Ultra-low-cost solar (ULCS) has definitively entered the everyday lexicon of energy terms since Darren Miller made it the topic of plenary session conversation at the All-Energy conference in Melbourne in October. Miller is the chief executive of the Australian Renewable Energy Agency (ARENA) and ULCS has become the organisation’s new push – not just for the contribution it will make to bringing commercial green hydrogen to reality, but as a major disruptor of how the world currently uses energy.
In his plenary address, Miller said that Australia’s role in global decarbonisation will be to “capitalise on our unfair advantage in renewable energy generation … If we can make ULCS a reality, we can dramatically and cost-effectively reduce emissions in hard-to-abate sectors.“ And, he added, “we can maintain our position as a major producer and exporter of energy products.”
Once a pillar of the previous Australian Liberal Coalition government’s “stretch target” to achieve green hydrogen at a cost of $2 (USD 1.35) per kilogram, ULCS has eclipsed the hydrogen bandwagon it was hitched to – a realignment of horse and cart for which we have global conditions to thank.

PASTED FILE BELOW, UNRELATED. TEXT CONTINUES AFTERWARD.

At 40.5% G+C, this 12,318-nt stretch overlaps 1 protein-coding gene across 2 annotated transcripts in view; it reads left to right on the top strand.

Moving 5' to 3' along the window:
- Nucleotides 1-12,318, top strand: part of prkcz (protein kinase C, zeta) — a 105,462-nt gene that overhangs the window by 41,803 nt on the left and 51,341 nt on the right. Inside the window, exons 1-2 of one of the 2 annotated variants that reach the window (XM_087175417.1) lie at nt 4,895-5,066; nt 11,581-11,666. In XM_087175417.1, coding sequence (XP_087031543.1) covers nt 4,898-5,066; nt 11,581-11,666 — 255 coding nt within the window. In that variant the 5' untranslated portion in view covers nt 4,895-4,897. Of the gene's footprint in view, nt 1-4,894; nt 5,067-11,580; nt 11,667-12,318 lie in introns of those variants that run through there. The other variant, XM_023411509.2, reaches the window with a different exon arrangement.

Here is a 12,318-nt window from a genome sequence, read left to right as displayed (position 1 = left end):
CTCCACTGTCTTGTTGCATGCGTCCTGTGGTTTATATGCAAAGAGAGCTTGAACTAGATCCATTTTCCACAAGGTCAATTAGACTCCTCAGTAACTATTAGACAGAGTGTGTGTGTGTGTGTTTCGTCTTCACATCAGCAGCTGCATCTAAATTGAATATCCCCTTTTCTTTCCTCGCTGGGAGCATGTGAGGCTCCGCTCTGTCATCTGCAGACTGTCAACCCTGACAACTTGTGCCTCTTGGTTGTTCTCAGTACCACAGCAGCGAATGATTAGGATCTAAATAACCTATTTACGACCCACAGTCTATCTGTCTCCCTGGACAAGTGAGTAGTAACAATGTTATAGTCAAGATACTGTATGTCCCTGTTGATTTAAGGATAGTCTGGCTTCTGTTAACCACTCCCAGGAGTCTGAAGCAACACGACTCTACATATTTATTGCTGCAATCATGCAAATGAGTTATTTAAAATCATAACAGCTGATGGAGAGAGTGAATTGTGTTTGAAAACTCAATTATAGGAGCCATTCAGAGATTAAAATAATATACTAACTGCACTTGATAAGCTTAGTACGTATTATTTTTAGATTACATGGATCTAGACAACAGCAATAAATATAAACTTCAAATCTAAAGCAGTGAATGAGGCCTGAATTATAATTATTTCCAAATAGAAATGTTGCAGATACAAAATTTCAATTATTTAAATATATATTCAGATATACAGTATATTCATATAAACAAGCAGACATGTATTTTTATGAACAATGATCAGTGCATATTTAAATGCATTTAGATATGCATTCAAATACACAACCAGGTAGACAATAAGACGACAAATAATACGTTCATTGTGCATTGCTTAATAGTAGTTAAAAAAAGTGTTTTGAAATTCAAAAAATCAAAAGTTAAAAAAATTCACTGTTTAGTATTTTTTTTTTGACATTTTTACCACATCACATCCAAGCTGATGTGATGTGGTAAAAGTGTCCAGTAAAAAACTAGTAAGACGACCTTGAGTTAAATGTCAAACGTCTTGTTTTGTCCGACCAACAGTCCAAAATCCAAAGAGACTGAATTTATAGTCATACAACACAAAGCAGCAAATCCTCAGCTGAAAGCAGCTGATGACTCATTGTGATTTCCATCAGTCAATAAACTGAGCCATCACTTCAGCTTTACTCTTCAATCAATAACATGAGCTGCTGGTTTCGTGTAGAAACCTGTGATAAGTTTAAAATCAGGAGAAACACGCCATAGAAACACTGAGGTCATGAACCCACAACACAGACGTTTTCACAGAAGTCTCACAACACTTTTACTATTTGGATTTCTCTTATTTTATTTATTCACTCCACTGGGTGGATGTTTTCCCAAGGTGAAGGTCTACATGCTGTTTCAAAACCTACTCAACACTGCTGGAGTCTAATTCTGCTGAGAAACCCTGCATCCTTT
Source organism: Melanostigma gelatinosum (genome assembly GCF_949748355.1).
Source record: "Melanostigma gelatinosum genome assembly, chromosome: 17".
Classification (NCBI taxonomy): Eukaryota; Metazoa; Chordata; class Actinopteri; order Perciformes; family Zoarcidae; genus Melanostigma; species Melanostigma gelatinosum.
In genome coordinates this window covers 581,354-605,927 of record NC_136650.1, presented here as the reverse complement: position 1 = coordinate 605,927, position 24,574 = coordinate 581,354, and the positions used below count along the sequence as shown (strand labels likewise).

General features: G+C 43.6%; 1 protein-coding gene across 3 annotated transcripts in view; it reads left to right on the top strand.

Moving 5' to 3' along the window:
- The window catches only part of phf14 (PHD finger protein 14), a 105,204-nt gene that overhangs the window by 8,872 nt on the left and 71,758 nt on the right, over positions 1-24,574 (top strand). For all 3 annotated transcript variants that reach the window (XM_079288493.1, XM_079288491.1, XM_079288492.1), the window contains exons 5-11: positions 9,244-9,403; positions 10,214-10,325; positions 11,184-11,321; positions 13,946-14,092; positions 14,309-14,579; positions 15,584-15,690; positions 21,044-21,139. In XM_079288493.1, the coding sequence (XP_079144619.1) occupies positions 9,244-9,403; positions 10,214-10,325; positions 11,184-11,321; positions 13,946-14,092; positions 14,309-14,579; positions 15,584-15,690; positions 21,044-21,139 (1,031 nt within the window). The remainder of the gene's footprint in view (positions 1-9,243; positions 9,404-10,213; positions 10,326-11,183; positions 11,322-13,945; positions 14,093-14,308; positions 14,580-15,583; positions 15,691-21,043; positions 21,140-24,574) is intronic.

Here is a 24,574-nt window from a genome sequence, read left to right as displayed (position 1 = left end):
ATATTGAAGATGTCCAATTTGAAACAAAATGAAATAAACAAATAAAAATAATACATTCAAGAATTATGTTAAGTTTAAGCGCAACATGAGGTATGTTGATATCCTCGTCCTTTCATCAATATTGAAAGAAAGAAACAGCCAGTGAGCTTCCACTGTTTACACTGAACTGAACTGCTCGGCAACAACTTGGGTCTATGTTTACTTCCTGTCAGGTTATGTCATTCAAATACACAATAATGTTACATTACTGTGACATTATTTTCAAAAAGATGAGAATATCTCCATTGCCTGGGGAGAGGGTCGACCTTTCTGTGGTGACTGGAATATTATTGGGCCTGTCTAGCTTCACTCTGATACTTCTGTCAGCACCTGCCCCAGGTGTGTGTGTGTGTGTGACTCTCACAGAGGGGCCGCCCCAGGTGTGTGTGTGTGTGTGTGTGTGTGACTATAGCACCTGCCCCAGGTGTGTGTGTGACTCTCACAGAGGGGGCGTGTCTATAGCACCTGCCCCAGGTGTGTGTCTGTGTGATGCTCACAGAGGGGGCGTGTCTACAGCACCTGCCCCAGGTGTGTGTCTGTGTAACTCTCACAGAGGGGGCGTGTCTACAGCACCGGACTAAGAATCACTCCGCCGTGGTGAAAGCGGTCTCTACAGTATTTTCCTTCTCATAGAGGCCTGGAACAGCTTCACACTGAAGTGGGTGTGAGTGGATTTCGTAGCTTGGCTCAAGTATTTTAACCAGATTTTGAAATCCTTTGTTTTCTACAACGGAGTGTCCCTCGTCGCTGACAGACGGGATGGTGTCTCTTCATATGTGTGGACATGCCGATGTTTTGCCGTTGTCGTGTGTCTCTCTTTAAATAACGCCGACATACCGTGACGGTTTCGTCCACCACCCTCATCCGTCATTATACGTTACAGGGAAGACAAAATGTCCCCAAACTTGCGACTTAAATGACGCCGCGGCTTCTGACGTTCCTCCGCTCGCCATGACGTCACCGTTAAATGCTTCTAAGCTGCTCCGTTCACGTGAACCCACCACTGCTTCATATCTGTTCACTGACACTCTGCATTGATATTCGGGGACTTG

In just a couple of revolutions of the planet around the sun, world economics have been shaken to the core by the Covid-19 pandemic, war in Ukraine, and other schisms in the diplomacy-as-usual ecosystem of international relations. National energy security and manufacturing capability have come to the fore in an environment where every country has designs on decarbonisation, and not even China will be able keep up with demand for solar panels at the terawatt levels anticipated.